12 Days of CanLit: 1 Latner Prize for Poetry Winner

December 12, 2014

We’re doing a spin on the classic holiday ditty, “The Twelve Days of Christmas” with our 12 Days of CanLit series this holiday season. Sing along with our countdown of themed book picks, straight down to our number 1 (that’s 78 books in all!).

On the twelfth (and final!) day of 12 Days of CanLit, All Lit Up highlights 1 Latner Prize for Poetry Winner.

See more details below


After 12 fabulous days of highlighting 77 titles around various themes, we knew the last title, Day 12, had to be something pretty special. We think we’ve found you a gem.

Day 12 is the latest collection of poetry by the inaugural winner of the Latner Prize for Poetry, Ken Babstock’s On Malice.

The Latner Prize for Poetry is given out by the Writers’ Trust of Canada to recognize a mid-career poet whose previous collections are stellar, and their future bright to contribute further to the Canadian poetry community. Ken Babstock fit that bill very well as his previous work has all been well received, winning him the Griffin Poetry Prize, the Trillium Book Award, an Atlantic Poetry Prize, and the list goes on.

On Malice, published this fall by Coach House Books, is made up of four long poems, with an overarching theme of surveillance, confusion, and paranoia. There are also some historical points of view, touching on the Holocaust, the Cold War, and the works of Walter Benjamin, William Hazlitt, and John Donne, as we spend time at an abandoned NSA surveillance station in Berlin. As we move through the poems we see a continuous thread, that of our own complicity in the technologies that watch us.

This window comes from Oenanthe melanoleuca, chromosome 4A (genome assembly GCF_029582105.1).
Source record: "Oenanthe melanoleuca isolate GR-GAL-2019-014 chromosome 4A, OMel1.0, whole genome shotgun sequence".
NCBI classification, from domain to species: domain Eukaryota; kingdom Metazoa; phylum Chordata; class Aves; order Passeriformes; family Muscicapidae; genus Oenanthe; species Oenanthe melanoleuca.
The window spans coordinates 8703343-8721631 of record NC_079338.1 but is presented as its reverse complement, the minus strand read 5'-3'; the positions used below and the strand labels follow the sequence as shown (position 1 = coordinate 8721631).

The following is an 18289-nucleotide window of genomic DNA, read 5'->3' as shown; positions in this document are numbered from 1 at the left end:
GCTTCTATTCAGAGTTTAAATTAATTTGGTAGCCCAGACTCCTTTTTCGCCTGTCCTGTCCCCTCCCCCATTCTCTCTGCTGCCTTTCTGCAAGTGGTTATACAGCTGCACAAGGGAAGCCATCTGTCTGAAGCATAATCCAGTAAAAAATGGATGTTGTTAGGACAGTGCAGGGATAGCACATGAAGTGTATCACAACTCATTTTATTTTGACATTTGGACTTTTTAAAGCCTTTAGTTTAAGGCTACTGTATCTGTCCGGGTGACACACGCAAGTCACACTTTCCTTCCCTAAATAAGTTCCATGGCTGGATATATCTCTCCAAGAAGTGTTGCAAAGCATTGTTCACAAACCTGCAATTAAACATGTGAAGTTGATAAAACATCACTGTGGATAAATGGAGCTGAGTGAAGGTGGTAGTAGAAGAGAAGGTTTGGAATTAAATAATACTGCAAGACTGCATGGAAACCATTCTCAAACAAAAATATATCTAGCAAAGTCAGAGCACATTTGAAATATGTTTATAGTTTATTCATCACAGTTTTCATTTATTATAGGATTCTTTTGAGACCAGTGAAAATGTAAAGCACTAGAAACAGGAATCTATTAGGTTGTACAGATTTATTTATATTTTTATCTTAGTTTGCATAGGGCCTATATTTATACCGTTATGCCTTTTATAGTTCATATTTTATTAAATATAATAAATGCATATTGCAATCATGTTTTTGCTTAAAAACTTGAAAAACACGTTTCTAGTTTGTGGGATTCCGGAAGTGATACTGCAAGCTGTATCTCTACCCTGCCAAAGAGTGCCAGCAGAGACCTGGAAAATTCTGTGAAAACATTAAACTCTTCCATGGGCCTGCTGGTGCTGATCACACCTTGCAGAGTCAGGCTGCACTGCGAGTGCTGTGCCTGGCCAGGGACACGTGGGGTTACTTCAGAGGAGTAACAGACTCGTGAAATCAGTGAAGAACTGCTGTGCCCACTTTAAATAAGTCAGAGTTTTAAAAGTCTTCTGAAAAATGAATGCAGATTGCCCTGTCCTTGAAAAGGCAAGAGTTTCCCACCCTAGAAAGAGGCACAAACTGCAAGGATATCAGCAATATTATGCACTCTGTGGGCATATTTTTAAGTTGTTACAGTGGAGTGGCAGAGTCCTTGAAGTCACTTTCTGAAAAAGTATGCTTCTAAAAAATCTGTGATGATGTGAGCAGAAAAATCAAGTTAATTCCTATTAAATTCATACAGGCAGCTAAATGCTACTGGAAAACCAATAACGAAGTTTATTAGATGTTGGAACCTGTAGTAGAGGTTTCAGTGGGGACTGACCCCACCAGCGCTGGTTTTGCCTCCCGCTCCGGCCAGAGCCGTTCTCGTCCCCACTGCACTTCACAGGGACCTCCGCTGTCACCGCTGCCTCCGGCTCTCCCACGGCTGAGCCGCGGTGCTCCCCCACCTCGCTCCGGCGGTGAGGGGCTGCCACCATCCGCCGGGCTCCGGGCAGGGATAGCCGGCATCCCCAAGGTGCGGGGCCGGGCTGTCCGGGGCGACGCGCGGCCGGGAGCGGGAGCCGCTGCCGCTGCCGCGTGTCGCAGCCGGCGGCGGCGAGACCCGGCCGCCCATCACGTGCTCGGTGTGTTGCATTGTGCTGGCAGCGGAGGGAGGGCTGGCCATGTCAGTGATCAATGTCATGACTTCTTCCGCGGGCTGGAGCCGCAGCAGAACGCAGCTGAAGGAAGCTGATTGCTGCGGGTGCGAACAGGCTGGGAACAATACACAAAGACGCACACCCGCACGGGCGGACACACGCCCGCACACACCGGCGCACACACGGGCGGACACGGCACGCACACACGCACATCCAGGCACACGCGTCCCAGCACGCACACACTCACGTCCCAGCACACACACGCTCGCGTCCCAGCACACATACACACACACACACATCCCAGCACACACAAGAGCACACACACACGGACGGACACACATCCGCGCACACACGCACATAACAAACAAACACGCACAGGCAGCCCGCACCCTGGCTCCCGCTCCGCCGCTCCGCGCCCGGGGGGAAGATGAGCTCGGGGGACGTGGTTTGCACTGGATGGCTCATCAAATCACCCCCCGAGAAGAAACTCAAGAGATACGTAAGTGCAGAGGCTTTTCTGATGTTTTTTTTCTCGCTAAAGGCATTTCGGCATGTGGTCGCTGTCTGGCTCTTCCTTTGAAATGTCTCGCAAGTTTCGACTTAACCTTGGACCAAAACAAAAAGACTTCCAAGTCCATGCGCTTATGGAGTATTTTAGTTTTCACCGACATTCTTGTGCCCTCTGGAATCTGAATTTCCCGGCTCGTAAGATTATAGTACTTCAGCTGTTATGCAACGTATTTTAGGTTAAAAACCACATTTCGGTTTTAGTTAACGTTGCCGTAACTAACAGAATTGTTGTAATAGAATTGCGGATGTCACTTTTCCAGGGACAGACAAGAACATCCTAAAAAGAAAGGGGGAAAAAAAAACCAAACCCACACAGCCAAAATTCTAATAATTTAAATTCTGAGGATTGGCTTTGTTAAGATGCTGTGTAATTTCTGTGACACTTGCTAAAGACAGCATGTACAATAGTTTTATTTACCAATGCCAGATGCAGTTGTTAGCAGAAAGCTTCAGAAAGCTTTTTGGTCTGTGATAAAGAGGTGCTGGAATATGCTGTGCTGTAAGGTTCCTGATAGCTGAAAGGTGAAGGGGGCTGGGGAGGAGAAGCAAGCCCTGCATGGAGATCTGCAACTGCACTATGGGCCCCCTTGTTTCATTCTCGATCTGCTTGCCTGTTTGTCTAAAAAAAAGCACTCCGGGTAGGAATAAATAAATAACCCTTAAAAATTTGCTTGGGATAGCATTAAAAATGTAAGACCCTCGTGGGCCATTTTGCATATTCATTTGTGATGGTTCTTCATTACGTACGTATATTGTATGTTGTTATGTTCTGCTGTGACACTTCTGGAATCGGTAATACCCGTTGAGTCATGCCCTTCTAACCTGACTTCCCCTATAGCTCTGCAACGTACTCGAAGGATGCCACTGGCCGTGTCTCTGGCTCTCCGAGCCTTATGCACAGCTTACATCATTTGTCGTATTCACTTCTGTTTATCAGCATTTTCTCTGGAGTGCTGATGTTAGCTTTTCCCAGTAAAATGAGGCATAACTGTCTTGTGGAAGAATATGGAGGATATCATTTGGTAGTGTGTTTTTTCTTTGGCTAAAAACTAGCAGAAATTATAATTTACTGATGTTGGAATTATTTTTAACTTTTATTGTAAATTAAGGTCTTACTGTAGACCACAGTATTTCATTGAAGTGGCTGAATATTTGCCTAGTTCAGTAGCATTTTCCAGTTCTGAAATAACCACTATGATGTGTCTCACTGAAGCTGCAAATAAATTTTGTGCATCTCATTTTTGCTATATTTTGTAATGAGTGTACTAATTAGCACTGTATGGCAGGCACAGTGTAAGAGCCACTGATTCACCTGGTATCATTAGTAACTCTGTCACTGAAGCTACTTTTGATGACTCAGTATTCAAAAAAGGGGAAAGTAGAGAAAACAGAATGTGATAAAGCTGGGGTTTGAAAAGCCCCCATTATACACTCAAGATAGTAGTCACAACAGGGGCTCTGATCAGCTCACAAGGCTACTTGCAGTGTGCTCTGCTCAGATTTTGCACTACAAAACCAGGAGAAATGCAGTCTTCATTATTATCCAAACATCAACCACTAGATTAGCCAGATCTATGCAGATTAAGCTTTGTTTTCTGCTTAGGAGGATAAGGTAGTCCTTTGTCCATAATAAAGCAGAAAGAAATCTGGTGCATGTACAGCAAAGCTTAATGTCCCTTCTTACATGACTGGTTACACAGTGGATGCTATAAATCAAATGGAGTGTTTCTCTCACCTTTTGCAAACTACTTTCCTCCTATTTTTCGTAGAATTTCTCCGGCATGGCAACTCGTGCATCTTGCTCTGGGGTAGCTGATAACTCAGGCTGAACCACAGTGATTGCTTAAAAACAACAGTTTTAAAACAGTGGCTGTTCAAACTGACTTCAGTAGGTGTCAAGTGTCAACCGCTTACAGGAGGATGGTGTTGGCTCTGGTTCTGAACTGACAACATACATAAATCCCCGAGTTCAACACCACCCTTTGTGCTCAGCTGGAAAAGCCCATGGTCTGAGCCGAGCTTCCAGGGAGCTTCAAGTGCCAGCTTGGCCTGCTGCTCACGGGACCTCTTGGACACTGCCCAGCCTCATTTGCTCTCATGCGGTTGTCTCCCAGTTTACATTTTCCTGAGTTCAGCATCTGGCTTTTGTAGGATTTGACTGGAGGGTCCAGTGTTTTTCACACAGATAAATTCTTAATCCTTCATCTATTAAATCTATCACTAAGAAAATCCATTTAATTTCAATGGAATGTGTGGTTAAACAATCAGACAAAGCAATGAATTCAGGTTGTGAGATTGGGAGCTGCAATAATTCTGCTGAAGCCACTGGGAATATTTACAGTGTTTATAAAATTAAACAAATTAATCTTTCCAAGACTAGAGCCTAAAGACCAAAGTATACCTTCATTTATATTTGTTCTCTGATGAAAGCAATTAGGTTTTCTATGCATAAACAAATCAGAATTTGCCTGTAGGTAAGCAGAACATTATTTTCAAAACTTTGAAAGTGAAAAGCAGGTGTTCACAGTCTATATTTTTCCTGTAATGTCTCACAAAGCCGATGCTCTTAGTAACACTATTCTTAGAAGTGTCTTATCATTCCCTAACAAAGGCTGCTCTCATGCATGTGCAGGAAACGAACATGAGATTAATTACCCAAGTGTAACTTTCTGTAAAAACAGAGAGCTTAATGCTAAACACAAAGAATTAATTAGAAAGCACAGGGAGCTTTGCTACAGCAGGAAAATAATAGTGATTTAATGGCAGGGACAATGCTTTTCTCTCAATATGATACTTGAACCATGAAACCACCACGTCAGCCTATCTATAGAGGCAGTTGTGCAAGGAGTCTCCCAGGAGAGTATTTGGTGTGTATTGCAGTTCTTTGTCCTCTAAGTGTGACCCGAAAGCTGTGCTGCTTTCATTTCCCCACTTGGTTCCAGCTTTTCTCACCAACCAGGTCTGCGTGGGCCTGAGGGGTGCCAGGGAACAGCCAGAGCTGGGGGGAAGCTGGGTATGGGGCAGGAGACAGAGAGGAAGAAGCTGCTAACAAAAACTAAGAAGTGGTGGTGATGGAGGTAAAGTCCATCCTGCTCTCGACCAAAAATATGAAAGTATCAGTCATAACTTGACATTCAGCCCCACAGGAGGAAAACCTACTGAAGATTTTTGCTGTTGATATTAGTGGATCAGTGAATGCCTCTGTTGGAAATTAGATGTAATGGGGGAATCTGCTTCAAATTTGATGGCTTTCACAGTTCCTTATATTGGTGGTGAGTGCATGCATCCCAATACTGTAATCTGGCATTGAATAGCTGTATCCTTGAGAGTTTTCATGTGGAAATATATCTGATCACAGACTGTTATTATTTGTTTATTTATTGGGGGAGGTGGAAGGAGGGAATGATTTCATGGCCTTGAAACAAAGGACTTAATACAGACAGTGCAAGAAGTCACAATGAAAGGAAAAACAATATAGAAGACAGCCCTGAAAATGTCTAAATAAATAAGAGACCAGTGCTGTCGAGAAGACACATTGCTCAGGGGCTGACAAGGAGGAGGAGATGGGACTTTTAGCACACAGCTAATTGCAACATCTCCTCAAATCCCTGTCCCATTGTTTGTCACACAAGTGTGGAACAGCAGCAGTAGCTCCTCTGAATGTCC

That’s it, friends! We’ve reached the end of our 12 Days of CanLit. We hope you enjoyed our little holiday ditty (if you sing the names of the themes in your head, they actually fit the tune of 12 Days of Christmas!). Don't forget you can always re-read them here to relive the excitement.

We’ll be back on Monday with some more great picks for the poetry lover on your list from poet and editor Paul Vermeersch, on Day 1 of our Holiday Gift Guide Week!


comments powered by Disqus